In the course of fighting corruption in the directorate, Mr Mutabingwa says he has observed that traffic police officers usually slap fake charges on unsuspecting drivers to extort money from them.

He notes that though the law allows traffic police officers to warn errant motorists, issue express penalty scheme (EPS) tickets or take them to court, the majority prefer to ‘warn’ the drivers.

“Some of these warnings are never warnings at all, but a gimmick to extort money.

Instead of issuing EPS tickets, some negotiate for a better bribe, especially for cases such as driving without a permit or speeding.

Traffic officers ask for a fraction of the penalty to let drivers go scot-free, causing government to lose revenue.

When most drivers see what is at stake, they opt to bribe the traffic policemen so that they are set free,” Mr Mutabingwa says.

Each of these offences fetches a fine of Shs200,000.

He adds: “That’s is why I am working alone because if there are more people involved in investigating such cases, it will lose meaning.”

He has a compilation of video clips that show traffic police officers taking bribes on highways.

In one of the videos that went viral, Mr Mutabingwa is seen arresting a police officer in Busembatia who had taken bribes from motorists.

The officer is seen trying to take back his notebook from Mr Mutabingwa.

Mr Mutabingwa says this particular officer was transferred from traffic police to regular police work, and was later arrested over a robbery.

Mr Mutabingwa urged members of the public to report any incidents of traffic police officers taking bribes on his telephone number, 0713215704 for voice calls, and 0702647468 for WhatsApp.

Caught on camera
Bribes: In some of the clips Mr Moses Mutabingwa, an Assistant Superintendent of Police, who heads the Traffic Alert Squad that is directly battling corruption in the traffic police unit, played for this newspaper, a number of traffic police officers are seen taking money. The videos were shot before and during arrest of the men in white.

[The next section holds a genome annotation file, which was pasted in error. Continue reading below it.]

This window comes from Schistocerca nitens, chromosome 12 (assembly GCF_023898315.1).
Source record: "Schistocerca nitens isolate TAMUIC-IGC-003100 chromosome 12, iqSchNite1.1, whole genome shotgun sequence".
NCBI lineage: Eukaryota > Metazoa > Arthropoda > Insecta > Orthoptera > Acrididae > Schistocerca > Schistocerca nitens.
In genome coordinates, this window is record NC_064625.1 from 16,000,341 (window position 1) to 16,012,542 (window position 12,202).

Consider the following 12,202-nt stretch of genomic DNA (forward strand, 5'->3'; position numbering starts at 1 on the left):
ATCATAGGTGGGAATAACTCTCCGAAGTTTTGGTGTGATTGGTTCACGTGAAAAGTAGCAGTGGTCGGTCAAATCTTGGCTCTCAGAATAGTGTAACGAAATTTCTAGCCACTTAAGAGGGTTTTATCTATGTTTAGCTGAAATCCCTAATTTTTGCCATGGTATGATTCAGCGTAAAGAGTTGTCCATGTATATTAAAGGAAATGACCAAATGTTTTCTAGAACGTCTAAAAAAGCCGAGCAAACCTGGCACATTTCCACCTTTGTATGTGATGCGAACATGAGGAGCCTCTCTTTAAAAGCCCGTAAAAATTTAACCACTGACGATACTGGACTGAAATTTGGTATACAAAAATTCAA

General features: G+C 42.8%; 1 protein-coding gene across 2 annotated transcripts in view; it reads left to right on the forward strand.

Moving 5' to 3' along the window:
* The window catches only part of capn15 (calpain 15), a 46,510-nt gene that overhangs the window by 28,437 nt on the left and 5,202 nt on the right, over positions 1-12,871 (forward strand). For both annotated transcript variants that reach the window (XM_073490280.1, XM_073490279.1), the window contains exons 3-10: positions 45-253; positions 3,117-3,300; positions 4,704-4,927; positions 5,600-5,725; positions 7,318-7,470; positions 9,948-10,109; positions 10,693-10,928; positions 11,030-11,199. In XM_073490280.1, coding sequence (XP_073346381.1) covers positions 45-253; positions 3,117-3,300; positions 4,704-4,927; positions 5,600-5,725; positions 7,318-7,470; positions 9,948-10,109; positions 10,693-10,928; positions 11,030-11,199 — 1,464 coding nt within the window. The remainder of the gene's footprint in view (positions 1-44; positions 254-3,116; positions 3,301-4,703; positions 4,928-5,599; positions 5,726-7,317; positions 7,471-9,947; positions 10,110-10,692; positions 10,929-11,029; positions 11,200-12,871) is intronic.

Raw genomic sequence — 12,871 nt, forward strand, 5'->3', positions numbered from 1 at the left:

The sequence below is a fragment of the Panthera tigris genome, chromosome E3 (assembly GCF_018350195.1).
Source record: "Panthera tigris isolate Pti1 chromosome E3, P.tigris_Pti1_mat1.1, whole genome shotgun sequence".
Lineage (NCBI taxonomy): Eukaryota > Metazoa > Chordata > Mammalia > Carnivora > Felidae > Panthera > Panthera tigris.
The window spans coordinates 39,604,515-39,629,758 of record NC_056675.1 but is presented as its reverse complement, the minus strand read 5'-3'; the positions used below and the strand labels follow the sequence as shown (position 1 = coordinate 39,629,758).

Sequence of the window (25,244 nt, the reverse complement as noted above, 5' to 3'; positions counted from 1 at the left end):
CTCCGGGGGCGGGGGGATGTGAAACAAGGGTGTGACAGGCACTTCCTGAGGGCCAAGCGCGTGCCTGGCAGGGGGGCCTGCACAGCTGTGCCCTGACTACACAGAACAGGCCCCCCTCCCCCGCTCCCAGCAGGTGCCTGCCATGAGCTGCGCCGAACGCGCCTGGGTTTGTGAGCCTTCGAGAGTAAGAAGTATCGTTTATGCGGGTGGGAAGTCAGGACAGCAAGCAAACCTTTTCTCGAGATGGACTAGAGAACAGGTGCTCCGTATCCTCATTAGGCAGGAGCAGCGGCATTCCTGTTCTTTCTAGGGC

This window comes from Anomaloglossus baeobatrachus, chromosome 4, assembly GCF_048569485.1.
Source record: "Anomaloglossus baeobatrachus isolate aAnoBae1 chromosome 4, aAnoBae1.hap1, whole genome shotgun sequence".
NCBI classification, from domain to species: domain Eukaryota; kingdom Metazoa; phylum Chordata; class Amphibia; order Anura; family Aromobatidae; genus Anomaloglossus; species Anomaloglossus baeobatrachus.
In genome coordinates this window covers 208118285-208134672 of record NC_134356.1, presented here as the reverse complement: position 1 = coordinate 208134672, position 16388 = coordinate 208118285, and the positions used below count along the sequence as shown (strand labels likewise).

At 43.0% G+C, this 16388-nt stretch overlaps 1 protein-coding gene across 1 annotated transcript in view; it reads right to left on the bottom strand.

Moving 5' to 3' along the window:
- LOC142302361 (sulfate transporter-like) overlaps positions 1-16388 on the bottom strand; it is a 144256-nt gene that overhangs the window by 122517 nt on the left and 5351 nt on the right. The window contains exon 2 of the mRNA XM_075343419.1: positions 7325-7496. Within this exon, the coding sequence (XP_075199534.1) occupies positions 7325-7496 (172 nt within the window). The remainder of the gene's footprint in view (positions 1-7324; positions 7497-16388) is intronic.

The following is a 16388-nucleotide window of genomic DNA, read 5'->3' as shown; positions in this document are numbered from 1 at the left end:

The videos show traffic officers using different methods to conceal money, including head dress, money wrapped in a polythene bag and placed under a pack of Irish potatoes on the roadside.

Tricks used. One shows money put in a polythene bag in someone’s compound, another has money concealed in used cigarette packets dropped by the roadside.

In another video clip, money is hidden in beacon lights attached to their motorcycles, and in another video money is hidden in the bush from where a policeman picks it later.

No escape.

In some videos shot during arrest, some officers are seen trying to throw away money as their superiors approach.

One policewoman is seen on her knees pleading with the arresting party to forgive her after she was found receiving a bribe from a motorist.

By Daily Monitor

Related posts

Rwanda beats Uganda and Kenya as the safest destination for Tourists

Nairobi Desk

African Union asks Burundi to cut force in Somalia

Newsroom

Uganda president in state visit in Kenya for talks with Kenyatta

Newsroom

This website uses cookies to improve your experience. We'll assume you're ok with this, but you can opt-out if you wish. Accept Read More